Copenhagen Opera House
High Flying Singing: Copenhagen's Baroque Feast
Last week in the Danish capital city, still chilly after freezing weather and heavy snow, the spirits were raised by two contrasting but equally fulfilling events in the shape of the Danish Royal Opera's revival of Francisco Negrin's production of Handel's "Giulio Cesare" featuring the return of star European countertenor Andreas Scholl in the title role, and the debut appearance in the city of his American counterpart, David Daniels, in a concert performance of Bach and Vivaldi. Both singers were in fact enjoying indulging their talents in their less well known fachs: Scholl is rarely seen on the opera stage and admits to feeling less than completely at home there. Daniels, on the other hand, fresh from yet another Handelian triumph at the Metropolitan Opera (Bertarido in the sumptuous new production of "Rodelinda") is not known as a Bach specialist, but was essaying his second concert performance in Europe of the great cantata BWV82, "Ich Habe Genug", reviewed elsewhere.
This taking over of Copenhagen by the men who sing high was augmented by two others: Chris Robson, also reprising his acting tour de force in the role of Tolomeo alongside Scholl, and a fascinating newcomer to the European opera scene in the form of young Michael Maniaci, a true male soprano in the small but pivotal role of Nireno. He was one of only two cast members new to the production, the other being John Lundgren as Curio. Once again, Lars Ulrik Mortensen conducted the baroque orchestra Concerto Copenhagen, this time more fully equipped in the horn section and sounding more comfortable in the most demanding of Handel's intricacies.
From a box-office point of view, this was a revival to ensure good returns on a known success story and it did not fail to come up with the goods in that department. Vocally too, the entire returning cast of Scholl, Inger Dam Jensen (Cleopatra), Randi Stene (Cornelia), Tuva Semmingsen (Sesto), Palle Knudsen (Achilla) all sounded far more in concert with both staging and each other, and many of the first-run lacunae have been filled or re-jigged to work more smoothly. However, it was also obvious that this staging still has its limitations and oddities that strike an uncomfortable note - the dead shark's appearance to loud audience laughter just prior to the emotionally-draining aria from an imprisoned Cornelia is still a dramatic disaster, whilst some of the more obvious visual jokes pall quickly.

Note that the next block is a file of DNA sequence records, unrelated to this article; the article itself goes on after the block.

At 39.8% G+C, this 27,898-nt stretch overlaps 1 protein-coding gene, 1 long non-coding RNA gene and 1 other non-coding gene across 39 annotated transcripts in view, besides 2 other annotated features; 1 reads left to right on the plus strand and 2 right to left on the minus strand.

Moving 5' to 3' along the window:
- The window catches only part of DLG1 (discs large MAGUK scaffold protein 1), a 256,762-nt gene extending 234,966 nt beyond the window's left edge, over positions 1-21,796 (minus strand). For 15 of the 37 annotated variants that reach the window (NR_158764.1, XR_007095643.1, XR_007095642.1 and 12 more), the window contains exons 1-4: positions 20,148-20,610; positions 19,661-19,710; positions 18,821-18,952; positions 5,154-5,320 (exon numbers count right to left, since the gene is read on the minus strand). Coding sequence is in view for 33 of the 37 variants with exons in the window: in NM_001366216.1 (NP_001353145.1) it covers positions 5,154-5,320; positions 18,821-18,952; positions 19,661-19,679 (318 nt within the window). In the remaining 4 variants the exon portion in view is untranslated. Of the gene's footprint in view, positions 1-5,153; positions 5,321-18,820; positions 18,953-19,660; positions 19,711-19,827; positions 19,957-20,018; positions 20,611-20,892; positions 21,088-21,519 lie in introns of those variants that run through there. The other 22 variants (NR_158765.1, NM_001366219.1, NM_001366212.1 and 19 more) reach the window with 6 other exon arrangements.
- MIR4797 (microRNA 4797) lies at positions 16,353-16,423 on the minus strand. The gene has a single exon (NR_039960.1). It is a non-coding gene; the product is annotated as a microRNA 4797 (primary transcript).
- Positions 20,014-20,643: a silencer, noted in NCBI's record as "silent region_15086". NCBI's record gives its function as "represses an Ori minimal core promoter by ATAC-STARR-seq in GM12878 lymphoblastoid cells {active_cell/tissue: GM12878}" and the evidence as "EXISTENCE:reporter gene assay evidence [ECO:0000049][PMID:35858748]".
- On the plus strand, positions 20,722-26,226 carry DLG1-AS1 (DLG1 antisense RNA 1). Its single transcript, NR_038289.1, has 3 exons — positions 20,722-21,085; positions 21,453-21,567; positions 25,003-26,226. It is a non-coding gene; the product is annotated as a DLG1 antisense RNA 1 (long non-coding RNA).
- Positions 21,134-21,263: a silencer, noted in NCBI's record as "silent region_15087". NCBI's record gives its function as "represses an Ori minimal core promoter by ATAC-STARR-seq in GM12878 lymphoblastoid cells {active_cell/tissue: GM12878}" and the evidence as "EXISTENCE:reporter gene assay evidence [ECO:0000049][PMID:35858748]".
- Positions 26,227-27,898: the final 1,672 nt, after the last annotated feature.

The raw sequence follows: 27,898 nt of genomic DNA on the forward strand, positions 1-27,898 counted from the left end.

Vocally, the stand outs were Semmingsen and Scholl. The young mezzo has matured vocally and dramatically and now makes a stunningly effective Sesto, showing great understanding of Handelian sensibilities yet also displaying confident cadenzas and ornaments all her own. She is lucky to have the build and features that adapt well to this part, and should be able to take this role almost anywhere in the world, should she wish to. Scholl's many fans were not disappointed by his performances during the first week - his renowned tone and technique, not to mention upstanding physique, fit this role extremely well, and there were some glorious moments once he had warmed up. If his "Aure, deh per pieta" lacked a little in legato silkiness compared to the first run, his singing in "Se Infiorito", the "duet" with the violinist on stage, was particularly elegant, charming and effortlessly virtuosic and also showed that he is now, at this stage of his career, beginning to feel more comfortable on the opera stage. A slight tendency to wave the hands around in moments of high emotion remains, but overall this was a much more satisfying dramatic performance than three years ago.
One young singer who will not have any such concerns on the dramatic front is Michael Maniaci - at 28 years old he is already showing an amazing ability to hold the eye whilst doing virtually nothing on the stage, coupled with an exciting strong true male soprano voice that promises much in roles written for the higher castratos of Handel's time. He has already had significant successes in such roles and as Monteverdi's Nerone in the United States (Wolf Trap, Glimmerglass, Chicago Opera Theatre ) as well as a much-discussed Cherubino at Pittsburg, and this was his European debut in a large house. Unlike in the original production three years ago, Nireno's one aria in Act 2 "Chi pede un momento" has been restored for Maniaci to sing, and he took full advantage of this opportunity. If the voice was still a little unfocused and uncontrolled from time to time, he showed excellent intonation, strength and true colour. One could look forward to hearing him in the title role of a major production Xerxes one day, and certainly as Sesto in the near future. Could this voice be the next big thing on the baroque opera scene, in the way that Daniels was a decade ago? Certainly it is an exciting prospect to whet the appetite of aficionados of the genre.
© Sue Loder 2005